The Met Office expects it to be another wet and windy week, with a yellow weather warning already in place for Monday for heavy rain and concern about gales elsewhere
Heavy winds will batter Britain this week as the unsettled November weather continues.
Gales are particularly likely by the end of this week across southern and western counties of England and Wales, the Met Office says. Its long-range forecast warns Brits of grim, wet and windy weather throughout the next few days.
There is already a weather warning for rain in place for Monday and this covers most of Northern Ireland. Even when the downpours drift, it’ll be rainy and windy elsewhere by Thursday and into Friday, forecasters believe.
“This period is likely to remain generally unsettled with spells of wet and windy weather crossing most areas, but especially southern and western parts of the UK – and it could be very windy at first,” the Met Office website reads.
It continues: “Towards the end of next week or the start of next weekend, there are signs that a brief quieter interlude could develop across many areas, as a ridge of high pressure may build from the south. It probably won’t last long however, with the changeable conditions likely to return by the following week, with further bands of rain and showers for all.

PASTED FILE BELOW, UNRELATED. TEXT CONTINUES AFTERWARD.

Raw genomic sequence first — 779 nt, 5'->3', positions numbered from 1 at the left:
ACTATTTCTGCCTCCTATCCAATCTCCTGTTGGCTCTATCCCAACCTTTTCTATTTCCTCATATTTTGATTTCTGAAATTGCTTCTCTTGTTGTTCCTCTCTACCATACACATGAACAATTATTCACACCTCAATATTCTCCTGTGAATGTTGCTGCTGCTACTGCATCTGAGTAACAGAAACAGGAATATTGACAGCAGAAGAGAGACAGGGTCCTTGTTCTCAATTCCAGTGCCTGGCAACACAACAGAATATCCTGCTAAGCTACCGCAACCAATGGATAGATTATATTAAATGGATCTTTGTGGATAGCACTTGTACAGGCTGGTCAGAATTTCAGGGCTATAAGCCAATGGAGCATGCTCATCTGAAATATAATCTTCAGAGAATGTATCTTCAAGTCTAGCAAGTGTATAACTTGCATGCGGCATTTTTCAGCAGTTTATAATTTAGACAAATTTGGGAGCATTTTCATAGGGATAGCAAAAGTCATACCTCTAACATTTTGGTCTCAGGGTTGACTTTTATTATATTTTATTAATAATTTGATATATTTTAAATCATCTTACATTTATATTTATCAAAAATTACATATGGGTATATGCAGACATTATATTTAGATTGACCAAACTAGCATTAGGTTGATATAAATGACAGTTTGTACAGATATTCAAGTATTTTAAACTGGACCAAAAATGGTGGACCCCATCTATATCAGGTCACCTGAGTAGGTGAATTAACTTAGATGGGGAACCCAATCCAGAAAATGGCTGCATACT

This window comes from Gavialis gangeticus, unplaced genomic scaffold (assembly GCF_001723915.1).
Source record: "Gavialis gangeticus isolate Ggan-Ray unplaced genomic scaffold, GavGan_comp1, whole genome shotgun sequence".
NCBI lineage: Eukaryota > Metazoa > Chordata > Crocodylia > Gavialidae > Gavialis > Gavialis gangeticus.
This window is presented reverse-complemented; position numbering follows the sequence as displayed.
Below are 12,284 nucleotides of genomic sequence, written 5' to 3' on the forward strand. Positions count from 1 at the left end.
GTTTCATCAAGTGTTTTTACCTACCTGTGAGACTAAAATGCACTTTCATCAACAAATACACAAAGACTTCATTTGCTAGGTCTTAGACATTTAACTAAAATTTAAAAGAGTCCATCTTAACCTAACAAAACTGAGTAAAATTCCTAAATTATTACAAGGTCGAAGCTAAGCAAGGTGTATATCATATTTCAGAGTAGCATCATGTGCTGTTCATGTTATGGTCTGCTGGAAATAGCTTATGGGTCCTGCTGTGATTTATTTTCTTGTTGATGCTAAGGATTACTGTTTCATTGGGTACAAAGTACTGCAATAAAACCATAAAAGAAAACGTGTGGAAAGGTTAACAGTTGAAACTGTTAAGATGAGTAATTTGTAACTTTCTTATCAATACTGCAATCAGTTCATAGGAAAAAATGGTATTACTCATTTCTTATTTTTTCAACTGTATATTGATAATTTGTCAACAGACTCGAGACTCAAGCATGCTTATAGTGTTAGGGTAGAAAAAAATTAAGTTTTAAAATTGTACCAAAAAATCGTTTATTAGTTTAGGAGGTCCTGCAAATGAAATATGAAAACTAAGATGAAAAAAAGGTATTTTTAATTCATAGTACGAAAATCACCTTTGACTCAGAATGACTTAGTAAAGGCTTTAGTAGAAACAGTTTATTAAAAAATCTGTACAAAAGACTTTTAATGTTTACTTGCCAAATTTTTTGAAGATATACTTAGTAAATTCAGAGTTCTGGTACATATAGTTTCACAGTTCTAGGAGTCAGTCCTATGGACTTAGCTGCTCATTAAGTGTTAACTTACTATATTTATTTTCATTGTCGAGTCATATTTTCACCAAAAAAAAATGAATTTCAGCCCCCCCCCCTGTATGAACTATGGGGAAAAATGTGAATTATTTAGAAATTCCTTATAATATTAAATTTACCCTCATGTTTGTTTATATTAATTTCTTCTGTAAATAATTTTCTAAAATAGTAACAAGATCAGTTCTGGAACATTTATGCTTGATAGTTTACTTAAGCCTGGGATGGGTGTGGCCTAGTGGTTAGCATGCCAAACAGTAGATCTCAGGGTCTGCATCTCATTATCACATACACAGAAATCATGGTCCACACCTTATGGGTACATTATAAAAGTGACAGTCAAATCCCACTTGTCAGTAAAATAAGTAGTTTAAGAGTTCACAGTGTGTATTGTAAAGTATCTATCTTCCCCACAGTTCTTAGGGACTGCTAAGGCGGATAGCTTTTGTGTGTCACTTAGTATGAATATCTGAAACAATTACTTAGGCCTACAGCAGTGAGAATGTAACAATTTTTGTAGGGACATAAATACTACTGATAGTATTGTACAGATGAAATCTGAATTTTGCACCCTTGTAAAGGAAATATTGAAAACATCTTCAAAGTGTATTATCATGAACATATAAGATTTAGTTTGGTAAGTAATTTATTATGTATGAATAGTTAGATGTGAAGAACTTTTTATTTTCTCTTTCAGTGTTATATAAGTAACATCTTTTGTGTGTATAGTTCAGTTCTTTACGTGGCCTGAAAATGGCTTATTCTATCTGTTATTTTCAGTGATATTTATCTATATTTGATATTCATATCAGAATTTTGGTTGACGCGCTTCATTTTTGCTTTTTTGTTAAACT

“Southern and eastern areas could perhaps see the best of any drier and brighter interludes between times, and on the whole, temperatures will be around, or a little above normal, for November.”
Even at a glance into the end of the month and start of December, the weather service believes “periods of strong winds and heavy rain” are likely for most regions. The forecast often changes nearer the time though, the Met Office stresses.
As of 11pm on Saturday night, there were five flood warnings in place for England as rain is expected today and into Monday. These largely concern areas in southern England, including The Dene in the South Wiltshire Downs. There were a further 50 flood alerts in place too, at the time of writing. Environment Agency continues to encourage people to visit its website to monitor water levels in their areas.